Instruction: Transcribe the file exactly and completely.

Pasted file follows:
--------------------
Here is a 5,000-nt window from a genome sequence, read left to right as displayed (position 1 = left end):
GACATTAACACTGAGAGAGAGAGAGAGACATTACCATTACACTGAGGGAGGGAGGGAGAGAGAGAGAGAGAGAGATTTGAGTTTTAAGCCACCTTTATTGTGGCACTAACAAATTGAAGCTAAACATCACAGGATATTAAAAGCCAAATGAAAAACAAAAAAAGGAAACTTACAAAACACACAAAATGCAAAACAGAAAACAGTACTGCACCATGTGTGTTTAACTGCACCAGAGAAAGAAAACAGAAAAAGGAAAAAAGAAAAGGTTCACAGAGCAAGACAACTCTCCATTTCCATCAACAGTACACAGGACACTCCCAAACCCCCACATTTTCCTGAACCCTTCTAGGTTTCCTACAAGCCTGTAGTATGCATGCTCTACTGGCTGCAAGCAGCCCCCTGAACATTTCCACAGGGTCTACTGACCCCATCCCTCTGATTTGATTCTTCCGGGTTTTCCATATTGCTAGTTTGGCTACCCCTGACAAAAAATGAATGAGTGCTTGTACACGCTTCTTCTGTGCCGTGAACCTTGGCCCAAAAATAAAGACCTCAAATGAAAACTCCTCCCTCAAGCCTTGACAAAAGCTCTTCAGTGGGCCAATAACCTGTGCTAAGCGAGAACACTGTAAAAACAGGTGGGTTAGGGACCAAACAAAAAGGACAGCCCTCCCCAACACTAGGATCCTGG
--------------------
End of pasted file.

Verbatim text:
Here is a 5,000-nt window from a genome sequence, read left to right as displayed (position 1 = left end):
GACATTAACACTGAGAGAGAGAGAGAGACATTACCATTACACTGAGGGAGGGAGGGAGAGAGAGAGAGAGAGAGATTTGAGTTTTAAGCCACCTTTATTGTGGCACTAACAAATTGAAGCTAAACATCACAGGATATTAAAAGCCAAATGAAAAACAAAAAAAGGAAACTTACAAAACACACAAAATGCAAAACAGAAAACAGTACTGCACCATGTGTGTTTAACTGCACCAGAGAAAGAAAACAGAAAAAGGAAAAAAGAAAAGGTTCACAGAGCAAGACAACTCTCCATTTCCATCAACAGTACACAGGACACTCCCAAACCCCCACATTTTCCTGAACCCTTCTAGGTTTCCTACAAGCCTGTAGTATGCATGCTCTACTGGCTGCAAGCAGCCCCCTGAACATTTCCACAGGGTCTACTGACCCCATCCCTCTGATTTGATTCTTCCGGGTTTTCCATATTGCTAGTTTGGCTACCCCTGACAAAAAATGAATGAGTGCTTGTACACGCTTCTTCTGTGCCGTGAACCTTGGCCCAAAAATAAAGACCTCAAATGAAAACTCCTCCCTCAAGCCTTGACAAAAGCTCTTCAGTGGGCCAATAACCTGTGCTAAGCGAGAACACTGTAAAAACAGGTGGGTTAGGGACCAAACAAAAAGGACAGCCCTCCCCAACACTAGGATCCTGG